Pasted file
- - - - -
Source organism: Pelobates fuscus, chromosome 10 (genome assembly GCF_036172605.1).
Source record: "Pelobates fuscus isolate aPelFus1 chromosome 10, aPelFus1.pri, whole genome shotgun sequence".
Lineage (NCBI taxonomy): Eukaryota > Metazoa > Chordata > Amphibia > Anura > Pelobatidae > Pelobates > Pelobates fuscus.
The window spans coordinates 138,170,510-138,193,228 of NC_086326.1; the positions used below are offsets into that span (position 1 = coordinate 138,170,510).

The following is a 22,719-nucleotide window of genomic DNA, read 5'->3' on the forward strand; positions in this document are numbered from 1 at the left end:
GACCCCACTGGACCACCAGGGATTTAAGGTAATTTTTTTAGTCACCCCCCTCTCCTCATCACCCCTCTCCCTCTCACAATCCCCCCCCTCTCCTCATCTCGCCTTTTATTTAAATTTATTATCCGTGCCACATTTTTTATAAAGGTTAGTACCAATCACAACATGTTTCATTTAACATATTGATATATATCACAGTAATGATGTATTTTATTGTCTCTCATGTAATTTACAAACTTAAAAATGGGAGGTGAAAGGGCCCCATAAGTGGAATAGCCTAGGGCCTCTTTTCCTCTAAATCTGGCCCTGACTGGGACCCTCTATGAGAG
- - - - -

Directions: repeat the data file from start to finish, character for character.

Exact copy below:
Source organism: Pelobates fuscus, chromosome 10 (genome assembly GCF_036172605.1).
Source record: "Pelobates fuscus isolate aPelFus1 chromosome 10, aPelFus1.pri, whole genome shotgun sequence".
Lineage (NCBI taxonomy): Eukaryota > Metazoa > Chordata > Amphibia > Anura > Pelobatidae > Pelobates > Pelobates fuscus.
The window spans coordinates 138,170,510-138,193,228 of NC_086326.1; the positions used below are offsets into that span (position 1 = coordinate 138,170,510).

The following is a 22,719-nucleotide window of genomic DNA, read 5'->3' on the forward strand; positions in this document are numbered from 1 at the left end:
GACCCCACTGGACCACCAGGGATTTAAGGTAATTTTTTTAGTCACCCCCCTCTCCTCATCACCCCTCTCCCTCTCACAATCCCCCCCCTCTCCTCATCTCGCCTTTTATTTAAATTTATTATCCGTGCCACATTTTTTATAAAGGTTAGTACCAATCACAACATGTTTCATTTAACATATTGATATATATCACAGTAATGATGTATTTTATTGTCTCTCATGTAATTTACAAACTTAAAAATGGGAGGTGAAAGGGCCCCATAAGTGGAATAGCCTAGGGCCTCTTTTCCTCTAAATCTGGCCCTGACTGGGACCCTCTATGAGAG